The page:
August 2020

Vol. 48, No. 4

Musings from the Blind Birder: The Spring of Covid-19

Martha Steele

Black-capped Chickadee. Photograph by Nate Marchessaul.

We will remember 2020 as the year of Covid-19. I spent the spring of Covid-19 at my mother's house in northeastern Vermont helping her and keeping her company during the emergency phase of the pandemic. Her house sits on 120 acres of mixed hardwood and coniferous forest, with her nearest neighbor a half-mile away by road.

When I arrived in Vermont on March 3, our fields were covered in nearly 20 inches of snow and some snowbanks piled by plows throughout the winter reached ten feet high. The only birds we heard were the usual winter residents, such as Black-capped Chickadees, Blue Jays, Common Ravens, and Red-breasted Nuthatches. All the lakes and ponds were still frozen.

On March 11 the National Basketball Association shut down and the President announced restrictions on air travel from Europe. From there, the country rapidly entered its lockdown phase. In another week, my husband Bob would return to Boston to take care of our affairs back home while I stayed in Vermont to help my mother. More than two months would pass before Bob and I would see each other again.

I had never spent the entire spring at my mother's house, which gave me the opportunity to take note of new arrivals or commencement of song. Because of the shelter in place directives, my world from mid-March to mid-May was reduced to what Alvin and I could cover on foot, taking daily walks ranging from just under a half-mile to over seven miles on rural roads where we never encountered another pedestrian and only a few passing vehicles.

The stress of the pandemic was lessened by focusing on the coming migration, walking out the door every day wondering what I would encounter on our walk. Not surprisingly, Red-winged Blackbirds started the procession of spring migrants, singing on March 14. Soon after that, I heard my first Yellow-bellied Sapsucker, which would eventually grace our early mornings throughout the month of May with its characteristic drumming on our garden shed. Although American Robins were arriving in numbers, I did not hear a full song until April 1, two days after hearing my first Song Sparrow. Another early arrival was the Eastern Phoebe, which I first heard on April 8.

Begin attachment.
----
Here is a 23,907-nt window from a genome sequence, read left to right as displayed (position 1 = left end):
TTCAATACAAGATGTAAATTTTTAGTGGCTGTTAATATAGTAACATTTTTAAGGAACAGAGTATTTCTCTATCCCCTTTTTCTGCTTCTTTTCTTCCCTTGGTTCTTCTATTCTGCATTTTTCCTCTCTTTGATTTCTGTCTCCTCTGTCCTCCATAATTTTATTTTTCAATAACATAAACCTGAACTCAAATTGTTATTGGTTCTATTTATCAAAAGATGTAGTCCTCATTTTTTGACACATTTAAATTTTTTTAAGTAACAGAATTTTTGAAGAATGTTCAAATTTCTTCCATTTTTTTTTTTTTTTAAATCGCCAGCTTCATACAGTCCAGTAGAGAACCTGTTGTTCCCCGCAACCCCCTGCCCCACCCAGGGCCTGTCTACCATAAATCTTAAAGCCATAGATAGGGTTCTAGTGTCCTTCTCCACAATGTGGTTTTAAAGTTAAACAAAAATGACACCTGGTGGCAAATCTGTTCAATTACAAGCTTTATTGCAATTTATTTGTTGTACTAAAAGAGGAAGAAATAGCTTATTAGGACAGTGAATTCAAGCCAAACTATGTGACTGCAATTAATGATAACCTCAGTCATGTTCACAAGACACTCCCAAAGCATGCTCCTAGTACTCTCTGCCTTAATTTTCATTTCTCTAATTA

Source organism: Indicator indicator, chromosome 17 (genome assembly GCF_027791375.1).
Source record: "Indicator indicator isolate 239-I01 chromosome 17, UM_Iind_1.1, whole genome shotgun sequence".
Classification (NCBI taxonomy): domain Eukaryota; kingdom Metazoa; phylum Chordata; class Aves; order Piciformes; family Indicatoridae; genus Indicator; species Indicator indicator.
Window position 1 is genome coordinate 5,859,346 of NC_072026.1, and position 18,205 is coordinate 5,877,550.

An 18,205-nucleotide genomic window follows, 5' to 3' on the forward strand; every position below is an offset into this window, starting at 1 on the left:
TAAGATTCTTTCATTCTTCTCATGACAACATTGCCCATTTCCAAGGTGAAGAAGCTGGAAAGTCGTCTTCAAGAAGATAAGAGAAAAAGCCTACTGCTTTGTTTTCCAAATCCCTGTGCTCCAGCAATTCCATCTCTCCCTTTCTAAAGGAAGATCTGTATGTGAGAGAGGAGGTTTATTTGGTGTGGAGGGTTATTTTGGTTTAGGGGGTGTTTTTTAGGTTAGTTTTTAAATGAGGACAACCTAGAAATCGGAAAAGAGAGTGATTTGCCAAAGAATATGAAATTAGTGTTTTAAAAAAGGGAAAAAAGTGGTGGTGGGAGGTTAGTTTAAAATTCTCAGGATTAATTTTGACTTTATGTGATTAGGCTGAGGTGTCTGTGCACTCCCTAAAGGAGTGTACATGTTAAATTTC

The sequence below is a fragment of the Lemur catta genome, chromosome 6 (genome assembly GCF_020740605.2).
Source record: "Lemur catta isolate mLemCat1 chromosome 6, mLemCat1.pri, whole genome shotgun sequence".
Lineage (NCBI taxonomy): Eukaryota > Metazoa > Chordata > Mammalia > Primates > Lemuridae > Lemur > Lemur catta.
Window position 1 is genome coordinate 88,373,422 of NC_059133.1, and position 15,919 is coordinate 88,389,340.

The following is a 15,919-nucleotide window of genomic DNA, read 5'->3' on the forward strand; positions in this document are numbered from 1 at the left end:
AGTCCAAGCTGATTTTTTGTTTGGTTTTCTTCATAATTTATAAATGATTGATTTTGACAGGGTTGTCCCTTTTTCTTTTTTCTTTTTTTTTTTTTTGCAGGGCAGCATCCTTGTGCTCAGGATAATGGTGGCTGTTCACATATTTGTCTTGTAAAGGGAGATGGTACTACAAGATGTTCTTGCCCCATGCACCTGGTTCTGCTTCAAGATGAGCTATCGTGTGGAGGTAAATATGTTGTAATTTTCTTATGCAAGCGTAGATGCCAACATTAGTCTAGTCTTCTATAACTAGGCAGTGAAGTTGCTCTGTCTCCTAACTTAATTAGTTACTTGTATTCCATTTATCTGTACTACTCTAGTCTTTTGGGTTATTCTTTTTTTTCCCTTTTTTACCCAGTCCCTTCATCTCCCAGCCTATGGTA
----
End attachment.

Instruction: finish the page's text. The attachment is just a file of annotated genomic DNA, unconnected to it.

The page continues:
On April 9 I walked out with Alvin at 6:15 am to the unmistakable song of a Winter Wren, seemingly perched directly above my head. An Eastern Phoebe, Dark-eyed Junco, and Purple Finch rounded out the chorus. I was so excited knowing that there would be many more days like this in the next few months as more and more birds arrived.

But as can happen in far northern Vermont, winter's grip was not easily loosened. On April 21 wind chills hit seven degrees and the bitter winds continued for three days before a slight warming trend moderated the air over the weekend. On April 27 we awakened to another white landscape, and I put sunflower seeds on our second-floor deck, out of reach of bears but not of birds. That day, in the late afternoon while waiting for Alvin to do his business and clothed in my heavy winter jacket and hat and trudging along in Sorel boots, I was warmed by one of the most beautiful songs in the northern woods, that of the White-throated Sparrow. As I often do, I whispered, "Welcome back."

The first significant song heard was on April 29, a day in the 50s and sunny most of the morning. Newly arrived birds included Savannah Sparrow, Yellow-rumped Warbler, Chipping Sparrow, and Northern Flicker. American Robins, Song Sparrows, and Winter Wrens were everywhere.